Ubisoft is trying to turn Just Dance into an e-sport, so you can finally shake your groove thing until the break of dawn or until someone hands you a trophy — whichever comes first.
The French publisher revealed recently that it will partner with the Electronic Sports World Cup to hold a Just Dance competition at its championship event in Paris in October for the body-controlled motion game that has player busting a move in front of their TVs. To get into the finals, players will have to compete in qualifying events around the world. They will then have to compete in front of a live audience in Paris — although Ubisoft and ESWC haven’t laid out the format for the final tourney yet. This isn’t Ubisoft’s first attempt to bring one of its games into the e-sports scene, but it’s hoping that maybe this game will find an audience.
“We’ve been working closely with the ESWC organization for several years to showcase Ubisoft games on a world stage,” Ubisoft senior e-sports manager Jean-Baptiste Pennes told Red Bull’s entertainment website in an interview. “Last year we introduced Just Dance on the ESWC main stage and were totally surprised, and excited, by the positive response it got.”
That encouraged Ubisoft to introduce Just Dance as a competitive event for this year’s event. The company also sees this as an opportunity to attract new people to e-sports.
“When you think about it, there’s an inaccessibility to e-sports that doesn’t let the experience extend to a broader audience beyond core gamers,” said Pennes. “We are able to get [that] with Just Dance.”
After all, Just Dance is just dancing. While complex multiplayer online arena battlers like League of Legends and Dota 2 have a barrier of entry due to their skill-intensive hardcore gameplay, Just Dance is all about performing easily recognizable moves with your body.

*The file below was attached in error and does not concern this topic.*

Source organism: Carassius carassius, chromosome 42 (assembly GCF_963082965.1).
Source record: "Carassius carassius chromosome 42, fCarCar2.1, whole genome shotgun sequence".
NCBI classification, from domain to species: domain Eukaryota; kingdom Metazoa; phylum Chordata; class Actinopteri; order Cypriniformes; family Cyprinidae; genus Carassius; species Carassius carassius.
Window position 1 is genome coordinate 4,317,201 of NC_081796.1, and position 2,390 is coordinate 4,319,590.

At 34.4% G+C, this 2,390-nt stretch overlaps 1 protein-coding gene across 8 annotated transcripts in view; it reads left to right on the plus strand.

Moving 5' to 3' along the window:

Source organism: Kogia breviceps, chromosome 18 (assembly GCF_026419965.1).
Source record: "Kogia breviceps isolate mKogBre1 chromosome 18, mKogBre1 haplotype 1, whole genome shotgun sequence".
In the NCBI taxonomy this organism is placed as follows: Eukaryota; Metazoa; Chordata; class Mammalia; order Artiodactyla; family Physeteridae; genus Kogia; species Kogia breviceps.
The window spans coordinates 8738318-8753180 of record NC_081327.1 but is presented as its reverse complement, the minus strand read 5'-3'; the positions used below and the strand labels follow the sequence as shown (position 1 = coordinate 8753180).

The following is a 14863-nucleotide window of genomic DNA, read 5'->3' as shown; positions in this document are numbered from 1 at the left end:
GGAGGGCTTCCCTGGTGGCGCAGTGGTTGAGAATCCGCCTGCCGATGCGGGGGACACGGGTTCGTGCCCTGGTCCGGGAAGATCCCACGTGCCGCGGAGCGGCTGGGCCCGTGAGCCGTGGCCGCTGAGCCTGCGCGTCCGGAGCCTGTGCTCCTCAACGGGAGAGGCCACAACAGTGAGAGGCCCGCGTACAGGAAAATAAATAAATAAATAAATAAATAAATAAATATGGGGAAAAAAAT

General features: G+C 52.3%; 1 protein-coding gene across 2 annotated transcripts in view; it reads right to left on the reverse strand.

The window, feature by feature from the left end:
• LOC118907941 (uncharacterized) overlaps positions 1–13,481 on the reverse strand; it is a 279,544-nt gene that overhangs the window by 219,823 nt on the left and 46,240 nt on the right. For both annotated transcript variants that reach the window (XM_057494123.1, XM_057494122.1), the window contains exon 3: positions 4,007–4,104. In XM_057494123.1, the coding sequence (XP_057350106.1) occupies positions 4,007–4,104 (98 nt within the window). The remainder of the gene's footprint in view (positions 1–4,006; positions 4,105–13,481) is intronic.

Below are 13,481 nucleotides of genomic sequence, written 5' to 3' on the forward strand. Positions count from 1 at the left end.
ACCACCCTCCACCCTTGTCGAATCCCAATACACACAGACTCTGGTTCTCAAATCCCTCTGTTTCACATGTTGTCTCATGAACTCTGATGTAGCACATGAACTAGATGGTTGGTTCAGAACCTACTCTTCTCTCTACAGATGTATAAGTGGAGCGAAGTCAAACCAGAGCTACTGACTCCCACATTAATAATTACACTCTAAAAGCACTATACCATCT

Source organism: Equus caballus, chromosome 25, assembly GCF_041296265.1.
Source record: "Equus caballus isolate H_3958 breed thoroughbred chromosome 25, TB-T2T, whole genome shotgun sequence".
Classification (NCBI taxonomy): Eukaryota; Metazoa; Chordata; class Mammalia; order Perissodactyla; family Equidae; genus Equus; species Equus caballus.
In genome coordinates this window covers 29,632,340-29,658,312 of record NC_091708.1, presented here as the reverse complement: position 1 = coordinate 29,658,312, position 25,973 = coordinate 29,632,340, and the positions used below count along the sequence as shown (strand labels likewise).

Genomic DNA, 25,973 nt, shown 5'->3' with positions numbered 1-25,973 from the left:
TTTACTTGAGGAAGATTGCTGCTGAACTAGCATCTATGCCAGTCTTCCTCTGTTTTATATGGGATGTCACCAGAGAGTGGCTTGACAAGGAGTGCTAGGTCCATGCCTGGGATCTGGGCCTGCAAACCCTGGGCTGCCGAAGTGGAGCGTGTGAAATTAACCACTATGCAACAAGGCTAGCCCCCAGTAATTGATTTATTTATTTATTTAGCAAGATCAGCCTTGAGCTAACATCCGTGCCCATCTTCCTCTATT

“Everyone can feel the appeal of dancing and the appeal of seeing it on stage,” said Pennes. “You don’t have to be an expert in the game to participate or enjoy the experience.”
E-sports is a growing segment of the gaming market. It has millions of online viewers on sites like Twitch, and it’s easy to see why Ubisoft wants a piece of that business. Gamers, however, are usually pretty picky about what they will watch. If a developer sets out to create an e-sport, people will often reject it. Instead, communities tend to form around competitive games slowly and turn them into e-sports organically. That’s something that Ubisoft knows all about.
The publisher previously tried to create an e-sport with its competitive multiplayer game ShootMania Storm. Ubisoft poured money into promoting it with e-sports events, but both those events and the game failed to capture an audience. Players have largely forgotten about ShootMania since its April 2013 release.
Just Dance could face the same challenges that ShootMania did, but Ubisoft is likely hoping that this game’s mass-audience appeal will help it break through.
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